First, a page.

After spending a week deploying satellite tags, we have moved onto deploying suction cup tags. Unlike satellite tags which beam their data back to us, suction-cup tags need to be collected to download their data. We had a successful deployment this morning on a mother calf pair. After tagging a whale with one of these suction cup tags, we follow the animal, recording surface behaviors, and make sure we don’t lose the $20,000 tag. This job fell on Reny and me. While following the whale today, Reny and I experienced all types of Antarctic weather: small stinging snow, big wet snow, sideways snow, rain, freezing rain, and fog. During all of this great weather we observed and recorded behavior.
So what does a whale do during the day? From our limited perspective on the boat it appears that humpbacks travel, eat and sleep. These are the descriptions we record, but they really don’t describe a day with a whale. At one point, during the transition from sideways snow to freezing rain, I noted that my feet were cold. About 5 minutes later the tagged whale started lunging at the surface 50 meters from us. After watching in amazement for 30 minutes, Scott (our driver) asked me how my feet felt. Needless to say my feet felt fine.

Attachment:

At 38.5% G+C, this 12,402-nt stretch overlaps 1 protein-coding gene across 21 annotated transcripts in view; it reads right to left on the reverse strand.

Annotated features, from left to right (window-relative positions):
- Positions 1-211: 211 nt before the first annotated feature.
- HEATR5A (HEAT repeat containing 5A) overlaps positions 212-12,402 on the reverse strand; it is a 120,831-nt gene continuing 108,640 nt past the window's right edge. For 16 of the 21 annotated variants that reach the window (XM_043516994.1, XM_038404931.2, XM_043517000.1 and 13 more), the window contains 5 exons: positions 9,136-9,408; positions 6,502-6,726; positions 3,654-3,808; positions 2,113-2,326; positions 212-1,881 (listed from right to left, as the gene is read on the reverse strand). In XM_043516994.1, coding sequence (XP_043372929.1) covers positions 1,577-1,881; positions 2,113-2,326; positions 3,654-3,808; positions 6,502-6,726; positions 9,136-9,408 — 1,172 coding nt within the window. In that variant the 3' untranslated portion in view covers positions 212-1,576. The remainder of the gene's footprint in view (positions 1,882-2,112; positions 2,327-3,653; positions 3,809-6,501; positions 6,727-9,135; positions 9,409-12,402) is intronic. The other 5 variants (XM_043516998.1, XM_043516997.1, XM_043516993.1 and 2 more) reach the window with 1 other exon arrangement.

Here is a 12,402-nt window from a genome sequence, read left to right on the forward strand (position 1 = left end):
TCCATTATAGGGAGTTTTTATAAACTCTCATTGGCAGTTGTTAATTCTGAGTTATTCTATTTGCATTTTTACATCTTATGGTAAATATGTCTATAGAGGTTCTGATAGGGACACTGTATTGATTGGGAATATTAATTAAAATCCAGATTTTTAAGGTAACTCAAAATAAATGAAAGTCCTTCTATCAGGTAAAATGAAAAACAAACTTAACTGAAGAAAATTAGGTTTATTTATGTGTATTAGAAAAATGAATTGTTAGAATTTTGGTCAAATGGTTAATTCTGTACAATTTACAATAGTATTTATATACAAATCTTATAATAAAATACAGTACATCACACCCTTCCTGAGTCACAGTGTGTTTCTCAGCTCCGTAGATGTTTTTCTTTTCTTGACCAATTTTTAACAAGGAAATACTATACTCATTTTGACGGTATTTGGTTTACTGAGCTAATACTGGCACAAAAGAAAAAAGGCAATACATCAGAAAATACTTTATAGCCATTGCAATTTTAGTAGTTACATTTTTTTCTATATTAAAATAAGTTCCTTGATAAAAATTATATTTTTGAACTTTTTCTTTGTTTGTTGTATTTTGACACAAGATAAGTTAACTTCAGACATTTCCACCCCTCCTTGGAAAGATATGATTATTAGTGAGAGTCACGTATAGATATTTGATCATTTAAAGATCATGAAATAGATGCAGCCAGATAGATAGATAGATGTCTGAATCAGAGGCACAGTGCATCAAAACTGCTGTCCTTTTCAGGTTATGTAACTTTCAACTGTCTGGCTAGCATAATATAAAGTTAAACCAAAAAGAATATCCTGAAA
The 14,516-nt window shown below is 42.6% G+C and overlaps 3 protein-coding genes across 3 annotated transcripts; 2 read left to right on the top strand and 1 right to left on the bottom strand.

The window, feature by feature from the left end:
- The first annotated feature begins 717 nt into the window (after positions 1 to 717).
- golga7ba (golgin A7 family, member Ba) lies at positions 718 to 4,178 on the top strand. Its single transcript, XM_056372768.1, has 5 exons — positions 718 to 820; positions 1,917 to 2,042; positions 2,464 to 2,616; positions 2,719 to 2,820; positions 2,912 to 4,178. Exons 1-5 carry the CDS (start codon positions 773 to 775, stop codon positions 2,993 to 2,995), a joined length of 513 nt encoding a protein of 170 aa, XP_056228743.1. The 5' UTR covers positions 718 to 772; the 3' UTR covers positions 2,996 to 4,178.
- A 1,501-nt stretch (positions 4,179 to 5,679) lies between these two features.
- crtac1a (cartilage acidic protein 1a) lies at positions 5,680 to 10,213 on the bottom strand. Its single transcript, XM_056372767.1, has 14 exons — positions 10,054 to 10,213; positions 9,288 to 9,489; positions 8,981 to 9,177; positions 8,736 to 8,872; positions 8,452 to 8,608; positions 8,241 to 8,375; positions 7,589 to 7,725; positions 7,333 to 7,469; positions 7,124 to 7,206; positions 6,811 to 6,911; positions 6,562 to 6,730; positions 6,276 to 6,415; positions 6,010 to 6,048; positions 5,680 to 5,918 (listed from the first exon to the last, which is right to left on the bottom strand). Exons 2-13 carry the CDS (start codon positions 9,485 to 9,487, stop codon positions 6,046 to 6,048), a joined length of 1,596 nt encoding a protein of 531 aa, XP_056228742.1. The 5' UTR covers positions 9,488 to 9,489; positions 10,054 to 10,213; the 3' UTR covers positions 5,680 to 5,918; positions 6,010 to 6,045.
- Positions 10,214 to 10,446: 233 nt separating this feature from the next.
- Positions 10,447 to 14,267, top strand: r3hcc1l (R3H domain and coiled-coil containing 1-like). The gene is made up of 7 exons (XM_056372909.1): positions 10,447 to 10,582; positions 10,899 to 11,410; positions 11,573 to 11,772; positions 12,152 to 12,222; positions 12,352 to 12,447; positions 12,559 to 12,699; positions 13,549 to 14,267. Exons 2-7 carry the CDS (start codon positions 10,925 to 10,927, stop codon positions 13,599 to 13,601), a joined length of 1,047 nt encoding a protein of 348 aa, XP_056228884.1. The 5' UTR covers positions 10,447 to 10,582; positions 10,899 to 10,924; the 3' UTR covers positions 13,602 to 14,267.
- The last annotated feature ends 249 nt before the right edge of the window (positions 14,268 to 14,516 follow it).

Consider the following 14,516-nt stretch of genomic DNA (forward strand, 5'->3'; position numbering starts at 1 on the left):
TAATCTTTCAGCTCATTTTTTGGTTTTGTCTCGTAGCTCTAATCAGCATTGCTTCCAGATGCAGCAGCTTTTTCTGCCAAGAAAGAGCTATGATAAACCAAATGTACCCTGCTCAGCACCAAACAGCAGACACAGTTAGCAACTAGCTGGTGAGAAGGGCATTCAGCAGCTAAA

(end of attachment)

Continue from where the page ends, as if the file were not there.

For information on suction-cup tags check out this video that Reny Tyson made for kids.